Still, we don’t see why Pruitt couldn’t have achieve dsuch arguably advantageous policies without charging the taxpayers for first class flights to far-flung vacation destinations, or sending taxpayer-paid staffers on such bizarre personal errands as securing a certain sort of hand lotion from a particular luxury hotel or acquiring a used mattress from a Trump-owned hotel, or trying to acquire a Chik-Fil-A franchise or some other lucrative occupation for his wife, or charge taxpayers for the “cone of silence” thingamajig from “Get Smart” or accept a sweetheart rental deal from lobbyists with business before the EPA, or have his underlings pay his hotel bills with their personal credit cards and never re-pay them,  or any of the numerous other ethics investigations he instigated. ByThursday afternoon, even Pruitt and Trump agreed that Pruitt ha to go.
For now the EPA will be run by the agency’s already Senate-confirmed deputy director, who seems to have the same de-regulatory zeal as Pruitt but none of his outrageous and capsizing  baggage, which will surely drive the left wing crazy and give a smug satisfaction to the newly-constituted right wing. Our guess is that Trump is by now wised-up enough to stick with that politically fortuitous status quo, that a lot of needlessly burdensome regulations will repealed along with a few that result in the loss of some farmer’s life, that most voters lack the time and expertise to say which regulations are need and which are unnecessarily burden some, and that by the time the mid-term elections come around next fall Pruitt will be happily forgotten.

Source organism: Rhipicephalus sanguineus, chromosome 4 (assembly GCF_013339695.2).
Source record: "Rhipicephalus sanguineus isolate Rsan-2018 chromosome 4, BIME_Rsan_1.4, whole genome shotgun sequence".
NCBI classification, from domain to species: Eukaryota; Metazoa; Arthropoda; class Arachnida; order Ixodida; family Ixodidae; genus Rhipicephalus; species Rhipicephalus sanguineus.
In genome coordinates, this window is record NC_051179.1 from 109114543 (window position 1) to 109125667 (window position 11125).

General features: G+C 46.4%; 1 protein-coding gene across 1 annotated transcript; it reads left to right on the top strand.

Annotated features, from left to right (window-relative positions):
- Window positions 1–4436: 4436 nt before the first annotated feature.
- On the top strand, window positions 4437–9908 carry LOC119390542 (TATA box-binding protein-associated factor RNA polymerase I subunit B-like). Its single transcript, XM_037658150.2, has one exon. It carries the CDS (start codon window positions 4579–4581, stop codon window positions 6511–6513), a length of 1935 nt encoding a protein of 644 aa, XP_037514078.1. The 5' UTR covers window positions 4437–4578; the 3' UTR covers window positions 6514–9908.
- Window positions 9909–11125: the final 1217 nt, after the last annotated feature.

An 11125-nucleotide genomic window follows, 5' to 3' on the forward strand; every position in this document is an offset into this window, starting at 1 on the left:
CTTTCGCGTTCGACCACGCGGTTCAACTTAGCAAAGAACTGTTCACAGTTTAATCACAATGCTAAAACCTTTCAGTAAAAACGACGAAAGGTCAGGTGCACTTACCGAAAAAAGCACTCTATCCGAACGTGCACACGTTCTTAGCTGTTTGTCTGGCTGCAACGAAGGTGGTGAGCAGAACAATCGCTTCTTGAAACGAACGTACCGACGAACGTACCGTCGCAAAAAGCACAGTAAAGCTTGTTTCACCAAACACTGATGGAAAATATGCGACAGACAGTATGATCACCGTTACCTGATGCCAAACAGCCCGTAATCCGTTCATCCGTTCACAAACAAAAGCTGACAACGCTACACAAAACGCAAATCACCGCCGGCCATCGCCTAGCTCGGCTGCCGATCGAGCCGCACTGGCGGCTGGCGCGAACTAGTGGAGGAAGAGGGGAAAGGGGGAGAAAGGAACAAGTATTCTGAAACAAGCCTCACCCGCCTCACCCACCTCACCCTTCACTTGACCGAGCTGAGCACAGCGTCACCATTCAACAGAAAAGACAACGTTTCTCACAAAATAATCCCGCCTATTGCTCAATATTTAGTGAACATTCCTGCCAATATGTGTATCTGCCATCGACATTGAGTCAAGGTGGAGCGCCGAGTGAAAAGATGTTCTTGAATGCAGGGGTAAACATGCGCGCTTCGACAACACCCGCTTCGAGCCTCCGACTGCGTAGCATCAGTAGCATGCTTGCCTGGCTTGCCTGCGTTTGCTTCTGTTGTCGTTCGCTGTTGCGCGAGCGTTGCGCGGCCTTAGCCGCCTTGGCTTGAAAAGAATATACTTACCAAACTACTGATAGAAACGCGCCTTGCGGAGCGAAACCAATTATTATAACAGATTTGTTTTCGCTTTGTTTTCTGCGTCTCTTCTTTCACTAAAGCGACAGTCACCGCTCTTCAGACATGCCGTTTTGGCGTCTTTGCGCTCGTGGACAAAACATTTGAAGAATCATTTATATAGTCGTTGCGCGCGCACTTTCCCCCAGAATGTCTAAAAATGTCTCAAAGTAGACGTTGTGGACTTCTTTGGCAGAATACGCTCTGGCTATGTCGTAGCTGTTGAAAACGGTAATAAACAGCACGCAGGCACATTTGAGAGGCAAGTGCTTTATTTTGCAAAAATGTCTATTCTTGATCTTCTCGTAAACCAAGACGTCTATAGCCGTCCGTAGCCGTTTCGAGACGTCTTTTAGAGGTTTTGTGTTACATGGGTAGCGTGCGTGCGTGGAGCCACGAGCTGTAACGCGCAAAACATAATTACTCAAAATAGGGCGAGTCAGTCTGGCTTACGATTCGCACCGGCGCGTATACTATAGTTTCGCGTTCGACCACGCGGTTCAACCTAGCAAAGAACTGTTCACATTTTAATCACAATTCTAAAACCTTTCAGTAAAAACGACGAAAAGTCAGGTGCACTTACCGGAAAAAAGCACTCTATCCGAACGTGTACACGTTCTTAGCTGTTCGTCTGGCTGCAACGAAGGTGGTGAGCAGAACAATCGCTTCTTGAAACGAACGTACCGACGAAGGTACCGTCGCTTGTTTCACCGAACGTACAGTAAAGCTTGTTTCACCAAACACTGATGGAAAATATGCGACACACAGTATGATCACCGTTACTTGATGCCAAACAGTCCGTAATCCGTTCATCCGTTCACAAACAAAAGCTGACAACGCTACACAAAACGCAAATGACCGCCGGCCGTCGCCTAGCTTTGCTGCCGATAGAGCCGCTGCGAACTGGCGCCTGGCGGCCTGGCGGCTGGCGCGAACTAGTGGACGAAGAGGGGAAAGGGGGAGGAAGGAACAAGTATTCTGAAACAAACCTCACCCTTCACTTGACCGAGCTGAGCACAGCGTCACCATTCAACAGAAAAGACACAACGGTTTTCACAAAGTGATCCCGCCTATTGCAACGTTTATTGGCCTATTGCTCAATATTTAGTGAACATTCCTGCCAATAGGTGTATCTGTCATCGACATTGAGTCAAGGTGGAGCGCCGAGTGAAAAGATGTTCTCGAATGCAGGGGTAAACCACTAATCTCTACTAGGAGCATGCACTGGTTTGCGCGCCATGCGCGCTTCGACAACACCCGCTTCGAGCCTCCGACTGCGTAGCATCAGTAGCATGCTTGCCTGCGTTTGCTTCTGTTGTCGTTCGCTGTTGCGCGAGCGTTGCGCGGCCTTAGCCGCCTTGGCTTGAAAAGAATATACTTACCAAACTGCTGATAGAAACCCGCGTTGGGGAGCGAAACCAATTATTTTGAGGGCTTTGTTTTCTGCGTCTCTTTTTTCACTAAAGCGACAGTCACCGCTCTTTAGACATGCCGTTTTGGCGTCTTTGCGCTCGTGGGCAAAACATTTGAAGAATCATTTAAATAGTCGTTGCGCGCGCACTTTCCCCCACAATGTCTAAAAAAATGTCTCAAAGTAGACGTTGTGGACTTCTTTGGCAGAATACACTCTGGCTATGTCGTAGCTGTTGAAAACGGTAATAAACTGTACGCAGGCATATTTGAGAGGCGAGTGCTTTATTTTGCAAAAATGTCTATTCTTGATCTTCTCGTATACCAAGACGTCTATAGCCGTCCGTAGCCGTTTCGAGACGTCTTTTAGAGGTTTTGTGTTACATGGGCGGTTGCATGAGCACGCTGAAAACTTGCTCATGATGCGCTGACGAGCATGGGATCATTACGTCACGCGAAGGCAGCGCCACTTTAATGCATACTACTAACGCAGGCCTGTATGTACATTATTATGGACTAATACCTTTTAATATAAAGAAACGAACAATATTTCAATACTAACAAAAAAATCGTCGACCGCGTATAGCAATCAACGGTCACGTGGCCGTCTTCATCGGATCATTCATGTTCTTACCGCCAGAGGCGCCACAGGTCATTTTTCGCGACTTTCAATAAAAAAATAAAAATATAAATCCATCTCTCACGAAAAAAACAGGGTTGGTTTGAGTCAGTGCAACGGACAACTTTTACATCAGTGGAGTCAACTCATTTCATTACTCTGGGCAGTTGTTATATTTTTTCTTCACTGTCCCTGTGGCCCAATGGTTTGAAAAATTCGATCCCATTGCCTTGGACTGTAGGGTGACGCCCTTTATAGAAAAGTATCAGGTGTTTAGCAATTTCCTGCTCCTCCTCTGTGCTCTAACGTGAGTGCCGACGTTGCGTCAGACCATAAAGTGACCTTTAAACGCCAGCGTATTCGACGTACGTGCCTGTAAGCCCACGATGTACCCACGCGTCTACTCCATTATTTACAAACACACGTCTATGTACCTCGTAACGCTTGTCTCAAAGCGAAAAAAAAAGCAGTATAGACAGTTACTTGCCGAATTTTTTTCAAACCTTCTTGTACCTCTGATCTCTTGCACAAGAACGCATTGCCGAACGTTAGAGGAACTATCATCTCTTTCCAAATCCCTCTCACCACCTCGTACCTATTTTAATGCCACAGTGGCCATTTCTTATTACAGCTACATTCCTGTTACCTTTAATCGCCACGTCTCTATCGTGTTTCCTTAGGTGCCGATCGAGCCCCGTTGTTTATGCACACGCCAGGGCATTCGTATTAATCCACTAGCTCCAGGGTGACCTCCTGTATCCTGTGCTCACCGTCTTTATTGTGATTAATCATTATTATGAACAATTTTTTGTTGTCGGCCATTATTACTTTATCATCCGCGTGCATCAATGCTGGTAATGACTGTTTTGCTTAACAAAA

— Bud Norman

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On the Importance of Protecting the Free Press Environment

Back in our newspaper days we were often forcibly kicked out of various places for being a reporter. Sometimes it was at fringe group rallies, other times it was at ghetto crime scenes we’d arrived at after the cops had split, and on one memorable occasion it was at a “gay rodeo” that apparently had gotten some previous bad press from more homophobic reporters than ourselves. Until the age of President Donald Trump, though, we’d never heard of a reporter being evicted from a governmental agency’s public meetings.
That actually happened to three reporters on Tuesday, as they attempted to cover the Environmental Protection Agency’s meeting with industry and regulatory officials on the rather dry subject of water contamination. A reporter for the Cable News Network was barred from the event, as was a reporter for an environmental internet publication called E&E News, and a reporter from the Associated Press was literally shoved out of the building.